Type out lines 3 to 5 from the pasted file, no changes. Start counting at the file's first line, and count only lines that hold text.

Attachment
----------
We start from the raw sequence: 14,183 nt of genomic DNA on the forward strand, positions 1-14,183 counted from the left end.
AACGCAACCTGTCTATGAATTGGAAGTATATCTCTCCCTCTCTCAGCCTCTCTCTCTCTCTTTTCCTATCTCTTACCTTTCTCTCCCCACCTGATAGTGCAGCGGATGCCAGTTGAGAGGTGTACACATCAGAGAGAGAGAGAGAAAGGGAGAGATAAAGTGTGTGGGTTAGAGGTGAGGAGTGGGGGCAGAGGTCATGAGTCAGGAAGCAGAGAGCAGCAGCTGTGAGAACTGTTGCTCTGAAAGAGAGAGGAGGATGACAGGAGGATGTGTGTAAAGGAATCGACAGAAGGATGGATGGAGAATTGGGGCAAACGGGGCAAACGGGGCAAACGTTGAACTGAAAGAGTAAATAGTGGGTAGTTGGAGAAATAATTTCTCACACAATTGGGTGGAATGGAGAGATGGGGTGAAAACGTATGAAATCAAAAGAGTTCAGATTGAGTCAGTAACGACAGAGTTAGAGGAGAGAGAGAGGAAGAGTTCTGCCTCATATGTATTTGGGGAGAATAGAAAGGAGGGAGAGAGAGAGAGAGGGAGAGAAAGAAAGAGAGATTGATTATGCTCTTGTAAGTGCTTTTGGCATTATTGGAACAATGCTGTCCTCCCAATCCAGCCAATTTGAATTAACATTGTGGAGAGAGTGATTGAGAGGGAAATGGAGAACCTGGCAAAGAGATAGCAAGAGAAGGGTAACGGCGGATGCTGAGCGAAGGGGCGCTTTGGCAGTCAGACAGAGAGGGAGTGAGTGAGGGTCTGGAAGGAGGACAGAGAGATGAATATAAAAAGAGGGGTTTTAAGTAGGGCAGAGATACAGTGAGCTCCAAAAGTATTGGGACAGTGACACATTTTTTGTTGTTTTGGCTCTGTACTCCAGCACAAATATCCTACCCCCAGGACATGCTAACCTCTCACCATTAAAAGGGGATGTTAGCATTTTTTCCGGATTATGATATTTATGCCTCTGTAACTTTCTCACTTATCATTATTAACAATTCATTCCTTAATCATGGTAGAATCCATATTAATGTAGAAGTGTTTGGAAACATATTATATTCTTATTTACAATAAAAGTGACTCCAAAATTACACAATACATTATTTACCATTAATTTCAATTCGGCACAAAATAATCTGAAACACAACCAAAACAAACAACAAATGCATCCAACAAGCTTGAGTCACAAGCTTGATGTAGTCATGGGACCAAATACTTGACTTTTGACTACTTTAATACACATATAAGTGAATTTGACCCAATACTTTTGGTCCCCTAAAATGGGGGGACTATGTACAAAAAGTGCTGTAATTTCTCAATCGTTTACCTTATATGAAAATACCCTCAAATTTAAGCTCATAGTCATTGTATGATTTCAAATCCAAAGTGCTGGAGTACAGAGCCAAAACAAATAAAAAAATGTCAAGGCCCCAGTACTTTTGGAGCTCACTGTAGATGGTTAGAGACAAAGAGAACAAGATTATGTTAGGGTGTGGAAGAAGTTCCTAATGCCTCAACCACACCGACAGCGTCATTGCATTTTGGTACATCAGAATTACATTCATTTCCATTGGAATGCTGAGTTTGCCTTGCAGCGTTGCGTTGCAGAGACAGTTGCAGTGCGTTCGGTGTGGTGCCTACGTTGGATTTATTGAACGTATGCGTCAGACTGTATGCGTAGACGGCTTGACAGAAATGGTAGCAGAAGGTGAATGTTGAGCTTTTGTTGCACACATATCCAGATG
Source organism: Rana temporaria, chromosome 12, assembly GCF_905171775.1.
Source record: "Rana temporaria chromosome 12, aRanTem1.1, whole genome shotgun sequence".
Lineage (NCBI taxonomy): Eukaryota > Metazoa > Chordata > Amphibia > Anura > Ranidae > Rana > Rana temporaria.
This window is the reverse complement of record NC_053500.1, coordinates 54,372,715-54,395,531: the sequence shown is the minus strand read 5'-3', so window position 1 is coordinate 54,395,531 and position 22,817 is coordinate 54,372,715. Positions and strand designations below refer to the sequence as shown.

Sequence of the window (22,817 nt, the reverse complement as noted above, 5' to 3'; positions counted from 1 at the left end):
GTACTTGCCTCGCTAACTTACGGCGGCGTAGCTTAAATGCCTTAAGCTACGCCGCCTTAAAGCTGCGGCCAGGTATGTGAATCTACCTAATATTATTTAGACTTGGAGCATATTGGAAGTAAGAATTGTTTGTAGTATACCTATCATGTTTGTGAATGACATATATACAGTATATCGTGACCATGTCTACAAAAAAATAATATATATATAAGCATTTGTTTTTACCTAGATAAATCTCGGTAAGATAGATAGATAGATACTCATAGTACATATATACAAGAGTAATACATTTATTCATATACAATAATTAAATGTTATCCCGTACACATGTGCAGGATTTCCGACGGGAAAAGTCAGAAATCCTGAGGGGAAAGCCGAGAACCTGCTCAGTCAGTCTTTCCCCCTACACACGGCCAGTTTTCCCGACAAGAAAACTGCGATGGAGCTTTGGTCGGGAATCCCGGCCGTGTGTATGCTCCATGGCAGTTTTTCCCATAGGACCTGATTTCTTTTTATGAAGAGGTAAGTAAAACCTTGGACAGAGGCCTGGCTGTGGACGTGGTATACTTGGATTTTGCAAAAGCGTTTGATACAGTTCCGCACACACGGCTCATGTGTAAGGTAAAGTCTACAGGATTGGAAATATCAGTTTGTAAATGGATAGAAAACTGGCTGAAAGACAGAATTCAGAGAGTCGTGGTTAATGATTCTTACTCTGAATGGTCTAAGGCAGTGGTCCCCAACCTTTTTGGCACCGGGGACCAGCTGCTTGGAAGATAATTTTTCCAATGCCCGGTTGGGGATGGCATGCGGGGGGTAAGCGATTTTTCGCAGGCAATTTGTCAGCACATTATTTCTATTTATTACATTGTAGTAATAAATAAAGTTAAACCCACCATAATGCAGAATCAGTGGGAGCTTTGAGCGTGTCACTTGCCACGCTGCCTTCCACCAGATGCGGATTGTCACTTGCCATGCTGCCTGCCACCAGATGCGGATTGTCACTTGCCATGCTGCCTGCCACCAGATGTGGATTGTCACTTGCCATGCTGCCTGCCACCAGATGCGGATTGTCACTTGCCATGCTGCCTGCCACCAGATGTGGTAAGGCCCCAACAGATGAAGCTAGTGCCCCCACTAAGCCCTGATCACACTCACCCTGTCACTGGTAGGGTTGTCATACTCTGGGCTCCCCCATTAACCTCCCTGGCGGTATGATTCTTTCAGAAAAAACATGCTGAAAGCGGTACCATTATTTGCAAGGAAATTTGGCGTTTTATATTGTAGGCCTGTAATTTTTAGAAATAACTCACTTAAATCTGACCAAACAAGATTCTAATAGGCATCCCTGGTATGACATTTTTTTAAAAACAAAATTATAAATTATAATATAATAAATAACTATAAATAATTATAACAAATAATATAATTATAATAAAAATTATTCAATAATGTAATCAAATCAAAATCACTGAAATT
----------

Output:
Source organism: Rana temporaria, chromosome 12, assembly GCF_905171775.1.
Source record: "Rana temporaria chromosome 12, aRanTem1.1, whole genome shotgun sequence".
Lineage (NCBI taxonomy): Eukaryota > Metazoa > Chordata > Amphibia > Anura > Ranidae > Rana > Rana temporaria.